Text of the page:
lunes, 10 de marzo de 2008

Death and More Death. Why?



BAGHDAD - Karada is a bustling mosaic where people from different ethnicities and sects and places in Baghdad come to shop. Security here started to improve over the past few months, and people started to breathe again. Shop owners, after a long time of sitting jobless, are trying to do the same job they were doing before in 2003.
Every day, more people have come to Karada to shop.
One of them was my good friend Qusay, 29, who was married two years ago. He comes from a wealthy family. He was kindhearted, helping beggars whenever he encountered them. For many years, Qusay liked Karada and got to know a lot of clothing store owners. He was a good customer.
On Thursday evening, he was walking with his wife and young niece through Karada, but he never realized it would be his last time shopping. One of the two bombs that struck the area killed Qusay and severely injured his wife, Razan. They had been walking together, but their bodies came to rest in different places.
Qusay had lost a cousin in a suicide bomb attack one year ago. Despite that, he was full of hope. His father asked him many times to leave the country and live with his brother in Germany. But he did not like the idea of leaving Baghdad. He traveled to Syria and Jordan many times, but each time he got homesick.
He married Razan, a friend’s sister, and she is also my friend. I knew both of them since we were children. They were a lovely couple, but now he is dead, and she is in a hospital.
This incident in Karada brought back to my mind the bloody attack that struck Mustansiriya University and killed many students in January 2007. It was a nightmare, and so was this one.
Some people are reconsidering whether to go walk in Karada. My wife doesn’t want me to go. It is not a safe place anymore.
My brother, who had rushed another wounded friend to the Ibn al-Nafis hospital after the blast Thursday night, told me he saw our friend. “I saw Qusay, our friend and neighbor, whose body lies there,” my brother said. “His wife was seriously injured and had surgery. No one knows what happened to their young niece. It was a shocking scene. I cried. I couldn’t stand it. Corpses were lined up in the hospital corridor. Most casualties were women.”
The day before the bombing, Qusay had been shopping at the small market my brother owns. Imagine seeing your friend alive one day and dead the next. It is hard.
“We were the only survivors in this explosion,” said Razan after she regained consciousness. She had undergone surgery for a bad injury in the colon. A big chunk of her right-side triceps muscle flew away from her body and some shrapnel penetrated her body.
There were two bombs in Karada, one after the other. Qusay was still alive when Razan last saw him.
“He was beating his head when he saw me on the ground,” Razan said. “He shielded me from shrapnel.”
She thought he was still alive. She was surrounded by many relatives and friends. All lied to her on this issue. They told her that he was in another hospital and he had a slight injury and would soon visit her.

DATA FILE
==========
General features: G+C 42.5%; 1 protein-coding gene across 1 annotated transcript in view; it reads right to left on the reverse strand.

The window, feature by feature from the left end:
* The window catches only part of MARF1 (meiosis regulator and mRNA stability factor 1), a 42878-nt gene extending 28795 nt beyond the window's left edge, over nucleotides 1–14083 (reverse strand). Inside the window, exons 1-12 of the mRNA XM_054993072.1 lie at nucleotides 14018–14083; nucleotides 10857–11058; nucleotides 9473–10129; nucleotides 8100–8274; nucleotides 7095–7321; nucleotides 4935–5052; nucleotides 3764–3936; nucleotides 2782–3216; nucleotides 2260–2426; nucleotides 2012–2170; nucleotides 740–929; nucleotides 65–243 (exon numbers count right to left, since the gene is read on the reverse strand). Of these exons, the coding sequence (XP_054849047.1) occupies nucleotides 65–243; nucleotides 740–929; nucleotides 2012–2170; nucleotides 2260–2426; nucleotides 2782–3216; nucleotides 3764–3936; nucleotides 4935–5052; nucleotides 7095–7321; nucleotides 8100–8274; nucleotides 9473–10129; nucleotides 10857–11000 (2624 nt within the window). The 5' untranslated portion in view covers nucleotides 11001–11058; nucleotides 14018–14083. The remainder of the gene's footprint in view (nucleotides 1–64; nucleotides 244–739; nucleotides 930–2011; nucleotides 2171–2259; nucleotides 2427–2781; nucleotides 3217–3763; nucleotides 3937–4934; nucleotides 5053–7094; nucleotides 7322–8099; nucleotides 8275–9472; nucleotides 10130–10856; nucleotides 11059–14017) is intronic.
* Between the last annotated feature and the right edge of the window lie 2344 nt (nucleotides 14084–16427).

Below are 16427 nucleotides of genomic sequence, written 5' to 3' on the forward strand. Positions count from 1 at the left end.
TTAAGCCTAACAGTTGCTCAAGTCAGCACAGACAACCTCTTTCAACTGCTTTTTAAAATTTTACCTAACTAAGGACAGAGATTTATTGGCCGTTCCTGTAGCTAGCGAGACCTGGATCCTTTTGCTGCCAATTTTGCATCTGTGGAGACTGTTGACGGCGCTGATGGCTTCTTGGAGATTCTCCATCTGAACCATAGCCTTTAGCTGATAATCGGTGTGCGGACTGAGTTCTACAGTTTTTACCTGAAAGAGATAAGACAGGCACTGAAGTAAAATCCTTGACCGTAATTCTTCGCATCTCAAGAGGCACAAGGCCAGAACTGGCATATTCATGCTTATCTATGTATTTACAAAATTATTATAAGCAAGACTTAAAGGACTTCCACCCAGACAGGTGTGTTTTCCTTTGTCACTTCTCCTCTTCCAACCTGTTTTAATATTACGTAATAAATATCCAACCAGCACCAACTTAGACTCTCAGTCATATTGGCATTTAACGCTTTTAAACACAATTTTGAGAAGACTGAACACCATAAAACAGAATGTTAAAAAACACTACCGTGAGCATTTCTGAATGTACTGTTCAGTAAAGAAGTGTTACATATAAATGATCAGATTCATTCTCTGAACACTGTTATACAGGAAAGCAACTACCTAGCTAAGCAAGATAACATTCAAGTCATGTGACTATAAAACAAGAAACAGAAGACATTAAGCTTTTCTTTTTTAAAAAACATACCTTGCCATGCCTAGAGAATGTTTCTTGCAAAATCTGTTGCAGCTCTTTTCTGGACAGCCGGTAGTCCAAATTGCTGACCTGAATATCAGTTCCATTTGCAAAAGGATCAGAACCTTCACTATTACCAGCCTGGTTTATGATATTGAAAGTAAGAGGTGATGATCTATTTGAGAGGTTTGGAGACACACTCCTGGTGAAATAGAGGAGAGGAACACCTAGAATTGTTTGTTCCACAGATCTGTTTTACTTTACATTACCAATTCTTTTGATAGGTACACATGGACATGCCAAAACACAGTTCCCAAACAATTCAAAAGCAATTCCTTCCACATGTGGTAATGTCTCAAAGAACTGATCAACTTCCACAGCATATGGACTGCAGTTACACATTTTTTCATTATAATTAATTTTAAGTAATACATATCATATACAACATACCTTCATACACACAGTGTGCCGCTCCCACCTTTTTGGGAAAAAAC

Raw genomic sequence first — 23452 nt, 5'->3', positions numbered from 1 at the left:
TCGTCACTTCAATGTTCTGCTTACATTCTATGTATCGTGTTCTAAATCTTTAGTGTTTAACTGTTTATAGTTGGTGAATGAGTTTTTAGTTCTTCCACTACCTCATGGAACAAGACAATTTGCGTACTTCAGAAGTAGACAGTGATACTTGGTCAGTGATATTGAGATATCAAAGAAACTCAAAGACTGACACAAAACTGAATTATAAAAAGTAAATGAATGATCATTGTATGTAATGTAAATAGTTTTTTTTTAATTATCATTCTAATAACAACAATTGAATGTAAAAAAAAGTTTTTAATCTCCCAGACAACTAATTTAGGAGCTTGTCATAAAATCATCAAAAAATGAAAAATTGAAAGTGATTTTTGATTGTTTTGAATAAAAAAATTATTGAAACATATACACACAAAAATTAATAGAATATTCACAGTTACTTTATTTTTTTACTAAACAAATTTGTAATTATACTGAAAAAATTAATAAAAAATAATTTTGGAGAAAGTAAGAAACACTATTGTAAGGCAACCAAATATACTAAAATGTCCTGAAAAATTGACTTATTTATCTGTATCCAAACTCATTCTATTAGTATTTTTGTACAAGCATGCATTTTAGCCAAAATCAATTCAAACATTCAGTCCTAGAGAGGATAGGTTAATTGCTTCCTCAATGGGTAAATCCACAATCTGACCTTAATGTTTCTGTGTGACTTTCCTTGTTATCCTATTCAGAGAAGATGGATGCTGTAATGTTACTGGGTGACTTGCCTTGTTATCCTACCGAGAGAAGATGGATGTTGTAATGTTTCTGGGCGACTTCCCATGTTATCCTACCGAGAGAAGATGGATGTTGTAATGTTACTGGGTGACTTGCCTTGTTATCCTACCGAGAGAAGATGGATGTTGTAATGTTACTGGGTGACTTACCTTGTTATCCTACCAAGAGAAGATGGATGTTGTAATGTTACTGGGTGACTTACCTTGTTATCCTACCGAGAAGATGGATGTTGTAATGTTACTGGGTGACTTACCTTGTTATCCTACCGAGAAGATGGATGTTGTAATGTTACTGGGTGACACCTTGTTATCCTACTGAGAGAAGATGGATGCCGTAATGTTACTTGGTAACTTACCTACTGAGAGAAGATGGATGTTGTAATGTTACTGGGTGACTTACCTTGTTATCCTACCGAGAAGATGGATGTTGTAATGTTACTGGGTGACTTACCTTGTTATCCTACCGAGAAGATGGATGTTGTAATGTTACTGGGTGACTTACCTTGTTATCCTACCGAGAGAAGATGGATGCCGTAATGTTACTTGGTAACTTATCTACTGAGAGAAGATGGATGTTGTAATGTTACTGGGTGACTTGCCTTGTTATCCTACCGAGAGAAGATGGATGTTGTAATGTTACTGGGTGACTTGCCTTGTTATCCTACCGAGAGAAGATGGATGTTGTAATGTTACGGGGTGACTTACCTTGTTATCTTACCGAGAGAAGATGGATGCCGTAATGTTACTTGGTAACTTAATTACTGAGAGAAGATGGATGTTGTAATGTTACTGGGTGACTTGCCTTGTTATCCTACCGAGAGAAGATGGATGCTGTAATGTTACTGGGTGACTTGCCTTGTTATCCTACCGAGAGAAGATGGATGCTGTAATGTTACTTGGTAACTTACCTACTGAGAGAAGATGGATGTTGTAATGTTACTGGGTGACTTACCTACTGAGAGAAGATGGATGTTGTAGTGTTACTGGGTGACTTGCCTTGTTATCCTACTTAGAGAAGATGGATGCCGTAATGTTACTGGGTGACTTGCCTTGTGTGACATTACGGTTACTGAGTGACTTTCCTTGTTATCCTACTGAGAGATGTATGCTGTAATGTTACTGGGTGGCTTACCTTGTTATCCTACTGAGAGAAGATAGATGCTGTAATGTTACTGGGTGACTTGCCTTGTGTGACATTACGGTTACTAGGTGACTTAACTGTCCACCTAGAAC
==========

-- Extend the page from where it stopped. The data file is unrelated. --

The couples were walking in Karada to buy jewelry.
How long should we strive? Who is going to help us here at this critical stage, apart from God? It is too much.
Iraqi security forces all over the country and specifically in Baghdad have done their best to crack down on violence. However, what they are doing is like a tug of war. They tighten their grip some of the time against the militias and Qaeda, but let it go or unleash it most of the time. It is not because they deliberately want this to happen, but they are still new, and they want to protect their own lives.
They are fighting ghosts who set up I.E.D.s and appear from nowhere without warning, and then disappear. The battle is much harder than Mr. Bush expected. His own army, the strongest in the world, could not cope with the situation. The Iraqi government doesn’t tell the real numbers of the dead.
In Baghdad, no one knows when he will die. It is like a line we are standing in. One day a friend dies, another day a relative, and so on.
I have started to ask myself, is this country cursed? I should go back, sink into the history, and look for answers. Some Shiites say it could be so, because it was the people of this country who killed and mutilated Imam Hussein, grandson of Prophet Muhammad. Some Sunnis would say it could be the curse of the monarchy during the 1950s that the people were not satisfied with, and were happy when it was toppled.
God, are we all bad people here? If so, why do you not use your superior power to terminate this country. Or if not, why don’t you help people to stay alive, next to their beloved.
At some moments, a thought comes to my mind, and I become at this moment a disbeliever, when I believe that God does not care for Iraqis anymore. What is true are Oliver Goldsmith’s famous words, that “one half of the world are ignorant how the other half lives.”
Whatever the reasons behind this killing were, this country kills people’s hopes.
Khalid al-Ansary is an Iraqi employee of The New York Times.

sábado, 8 de marzo de 2008

minas




Los trabajos que le hacen a Amnistia son tan directos que nunca dejo de admirarlos. El niño que utilizaron en el arte es una victima de las minas, no es montaje ni nada por el estilo.